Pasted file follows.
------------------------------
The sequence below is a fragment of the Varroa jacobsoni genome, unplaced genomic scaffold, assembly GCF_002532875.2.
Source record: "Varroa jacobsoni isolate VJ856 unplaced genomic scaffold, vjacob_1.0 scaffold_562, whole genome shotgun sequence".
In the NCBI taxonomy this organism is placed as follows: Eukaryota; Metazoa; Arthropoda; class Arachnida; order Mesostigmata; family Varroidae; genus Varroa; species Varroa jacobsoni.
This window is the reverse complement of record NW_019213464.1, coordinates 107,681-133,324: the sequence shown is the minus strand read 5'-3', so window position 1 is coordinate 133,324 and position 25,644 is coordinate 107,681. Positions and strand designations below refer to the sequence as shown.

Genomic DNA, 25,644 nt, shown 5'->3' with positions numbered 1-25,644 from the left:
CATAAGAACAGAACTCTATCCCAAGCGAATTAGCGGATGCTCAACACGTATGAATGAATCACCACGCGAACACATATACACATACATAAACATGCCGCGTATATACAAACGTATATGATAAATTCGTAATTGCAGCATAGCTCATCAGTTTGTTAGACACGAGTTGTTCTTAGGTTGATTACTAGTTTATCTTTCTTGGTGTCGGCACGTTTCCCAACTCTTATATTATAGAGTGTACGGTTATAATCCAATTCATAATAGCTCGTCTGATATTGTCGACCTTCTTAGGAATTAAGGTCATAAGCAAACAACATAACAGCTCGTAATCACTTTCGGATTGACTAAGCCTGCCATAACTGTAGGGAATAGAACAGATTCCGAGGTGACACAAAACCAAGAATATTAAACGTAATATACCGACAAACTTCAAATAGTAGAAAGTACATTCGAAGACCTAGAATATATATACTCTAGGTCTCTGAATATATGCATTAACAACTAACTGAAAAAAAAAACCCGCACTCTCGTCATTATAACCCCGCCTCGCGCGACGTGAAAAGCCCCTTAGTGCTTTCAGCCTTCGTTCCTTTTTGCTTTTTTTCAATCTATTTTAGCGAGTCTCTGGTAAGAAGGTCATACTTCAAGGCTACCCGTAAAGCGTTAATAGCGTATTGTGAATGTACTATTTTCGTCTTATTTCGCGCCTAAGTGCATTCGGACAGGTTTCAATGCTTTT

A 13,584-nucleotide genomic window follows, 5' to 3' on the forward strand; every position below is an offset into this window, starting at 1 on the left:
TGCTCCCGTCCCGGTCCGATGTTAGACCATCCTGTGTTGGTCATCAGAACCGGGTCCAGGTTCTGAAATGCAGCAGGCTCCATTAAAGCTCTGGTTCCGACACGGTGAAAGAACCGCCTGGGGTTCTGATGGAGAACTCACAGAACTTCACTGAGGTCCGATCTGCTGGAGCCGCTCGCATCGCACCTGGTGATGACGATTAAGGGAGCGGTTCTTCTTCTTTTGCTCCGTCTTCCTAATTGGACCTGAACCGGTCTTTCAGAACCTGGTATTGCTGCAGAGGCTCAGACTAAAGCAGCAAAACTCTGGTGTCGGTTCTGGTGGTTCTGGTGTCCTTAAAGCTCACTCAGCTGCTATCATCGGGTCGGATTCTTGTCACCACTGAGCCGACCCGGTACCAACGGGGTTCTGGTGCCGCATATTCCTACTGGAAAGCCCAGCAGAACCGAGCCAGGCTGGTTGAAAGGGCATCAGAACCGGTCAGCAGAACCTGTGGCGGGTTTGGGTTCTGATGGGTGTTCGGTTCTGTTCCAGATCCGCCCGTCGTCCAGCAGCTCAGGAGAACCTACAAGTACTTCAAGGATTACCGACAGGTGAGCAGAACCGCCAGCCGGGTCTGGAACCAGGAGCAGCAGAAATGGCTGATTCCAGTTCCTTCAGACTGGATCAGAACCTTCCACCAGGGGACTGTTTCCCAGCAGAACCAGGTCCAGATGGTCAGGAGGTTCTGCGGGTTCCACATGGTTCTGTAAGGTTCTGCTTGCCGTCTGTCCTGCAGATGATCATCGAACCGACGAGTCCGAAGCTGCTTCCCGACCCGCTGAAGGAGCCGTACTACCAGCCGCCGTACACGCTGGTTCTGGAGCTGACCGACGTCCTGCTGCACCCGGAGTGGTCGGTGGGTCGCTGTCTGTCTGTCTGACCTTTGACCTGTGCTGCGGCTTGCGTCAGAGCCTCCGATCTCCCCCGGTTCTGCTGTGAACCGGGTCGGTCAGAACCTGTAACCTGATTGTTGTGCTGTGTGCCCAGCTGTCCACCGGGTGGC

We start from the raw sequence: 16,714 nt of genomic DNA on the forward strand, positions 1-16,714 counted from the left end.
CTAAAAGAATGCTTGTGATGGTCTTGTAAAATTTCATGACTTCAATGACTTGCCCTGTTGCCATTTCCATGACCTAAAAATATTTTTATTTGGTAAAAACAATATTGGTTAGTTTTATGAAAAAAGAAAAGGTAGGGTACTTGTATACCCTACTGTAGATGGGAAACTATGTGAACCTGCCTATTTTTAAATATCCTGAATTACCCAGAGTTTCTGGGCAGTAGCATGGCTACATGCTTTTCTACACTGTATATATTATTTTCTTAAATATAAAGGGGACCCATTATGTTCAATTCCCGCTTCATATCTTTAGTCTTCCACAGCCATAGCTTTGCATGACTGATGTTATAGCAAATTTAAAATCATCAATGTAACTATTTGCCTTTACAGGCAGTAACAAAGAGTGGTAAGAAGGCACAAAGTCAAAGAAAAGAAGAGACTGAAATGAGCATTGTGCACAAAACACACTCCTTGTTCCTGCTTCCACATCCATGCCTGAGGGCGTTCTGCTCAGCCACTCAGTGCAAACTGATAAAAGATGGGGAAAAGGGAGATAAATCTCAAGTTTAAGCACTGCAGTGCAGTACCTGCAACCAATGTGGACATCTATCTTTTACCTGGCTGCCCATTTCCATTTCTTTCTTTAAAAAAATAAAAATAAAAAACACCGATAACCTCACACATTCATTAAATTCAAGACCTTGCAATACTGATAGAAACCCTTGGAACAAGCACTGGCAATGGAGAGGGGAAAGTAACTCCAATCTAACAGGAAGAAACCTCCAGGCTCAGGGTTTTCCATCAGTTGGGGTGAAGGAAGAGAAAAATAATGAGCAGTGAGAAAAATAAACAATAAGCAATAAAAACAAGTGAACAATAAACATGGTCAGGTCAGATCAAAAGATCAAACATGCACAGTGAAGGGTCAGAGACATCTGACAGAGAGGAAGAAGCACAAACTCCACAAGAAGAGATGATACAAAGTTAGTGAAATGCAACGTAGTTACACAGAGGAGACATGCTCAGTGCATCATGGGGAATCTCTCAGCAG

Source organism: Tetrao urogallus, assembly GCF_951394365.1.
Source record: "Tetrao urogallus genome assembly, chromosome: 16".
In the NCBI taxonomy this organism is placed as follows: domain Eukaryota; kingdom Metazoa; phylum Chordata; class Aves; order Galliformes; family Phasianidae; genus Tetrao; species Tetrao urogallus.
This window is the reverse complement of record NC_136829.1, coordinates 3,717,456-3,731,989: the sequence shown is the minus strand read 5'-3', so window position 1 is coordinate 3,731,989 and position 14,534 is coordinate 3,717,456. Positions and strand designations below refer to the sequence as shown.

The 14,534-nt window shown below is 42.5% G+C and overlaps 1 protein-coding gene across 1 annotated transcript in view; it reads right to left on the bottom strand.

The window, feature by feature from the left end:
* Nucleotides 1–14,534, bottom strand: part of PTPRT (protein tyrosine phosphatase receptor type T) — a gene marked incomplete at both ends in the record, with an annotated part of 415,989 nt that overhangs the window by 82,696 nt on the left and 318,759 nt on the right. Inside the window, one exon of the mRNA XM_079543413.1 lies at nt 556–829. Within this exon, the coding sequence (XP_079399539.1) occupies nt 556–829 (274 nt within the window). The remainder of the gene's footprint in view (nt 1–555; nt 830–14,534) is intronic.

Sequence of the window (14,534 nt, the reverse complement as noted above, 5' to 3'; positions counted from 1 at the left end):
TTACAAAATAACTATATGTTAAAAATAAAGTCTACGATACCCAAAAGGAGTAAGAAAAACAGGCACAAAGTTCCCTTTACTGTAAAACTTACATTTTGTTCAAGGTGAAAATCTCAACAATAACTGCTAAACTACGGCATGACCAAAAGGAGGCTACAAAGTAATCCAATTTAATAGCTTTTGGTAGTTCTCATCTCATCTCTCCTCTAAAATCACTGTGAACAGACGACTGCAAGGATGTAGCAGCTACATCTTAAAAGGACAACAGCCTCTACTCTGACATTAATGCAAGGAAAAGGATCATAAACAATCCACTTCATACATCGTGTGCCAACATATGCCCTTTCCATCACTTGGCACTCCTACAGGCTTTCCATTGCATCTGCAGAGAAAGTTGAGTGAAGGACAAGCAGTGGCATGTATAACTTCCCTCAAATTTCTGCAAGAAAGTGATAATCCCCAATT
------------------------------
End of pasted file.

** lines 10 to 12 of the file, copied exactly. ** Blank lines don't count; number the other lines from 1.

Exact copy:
CTAAAAGAATGCTTGTGATGGTCTTGTAAAATTTCATGACTTCAATGACTTGCCCTGTTGCCATTTCCATGACCTAAAAATATTTTTATTTGGTAAAAACAATATTGGTTAGTTTTATGAAAAAAGAAAAGGTAGGGTACTTGTATACCCTACTGTAGATGGGAAACTATGTGAACCTGCCTATTTTTAAATATCCTGAATTACCCAGAGTTTCTGGGCAGTAGCATGGCTACATGCTTTTCTACACTGTATATATTATTTTCTTAAATATAAAGGGGACCCATTATGTTCAATTCCCGCTTCATATCTTTAGTCTTCCACAGCCATAGCTTTGCATGACTGATGTTATAGCAAATTTAAAATCATCAATGTAACTATTTGCCTTTACAGGCAGTAACAAAGAGTGGTAAGAAGGCACAAAGTCAAAGAAAAGAAGAGACTGAAATGAGCATTGTGCACAAAACACACTCCTTGTTCCTGCTTCCACATCCATGCCTGAGGGCGTTCTGCTCAGCCACTCAGTGCAAACTGATAAAAGATGGGGAAAAGGGAGATAAATCTCAAGTTTAAGCACTGCAGTGCAGTACCTGCAACCAATGTGGACATCTATCTTTTACCTGGCTGCCCATTTCCATTTCTTTCTTTAAAAAAATAAAAATAAAAAACACCGATAACCTCACACATTCATTAAATTCAAGACCTTGCAATACTGATAGAAACCCTTGGAACAAGCACTGGCAATGGAGAGGGGAAAGTAACTCCAATCTAACAGGAAGAAACCTCCAGGCTCAGGGTTTTCCATCAGTTGGGGTGAAGGAAGAGAAAAATAATGAGCAGTGAGAAAAATAAACAATAAGCAATAAAAACAAGTGAACAATAAACATGGTCAGGTCAGATCAAAAGATCAAACATGCACAGTGAAGGGTCAGAGACATCTGACAGAGAGGAAGAAGCACAAACTCCACAAGAAGAGATGATACAAAGTTAGTGAAATGCAACGTAGTTACACAGAGGAGACATGCTCAGTGCATCATGGGGAATCTCTCAGCAG

Source organism: Tetrao urogallus, assembly GCF_951394365.1.
Source record: "Tetrao urogallus genome assembly, chromosome: 16".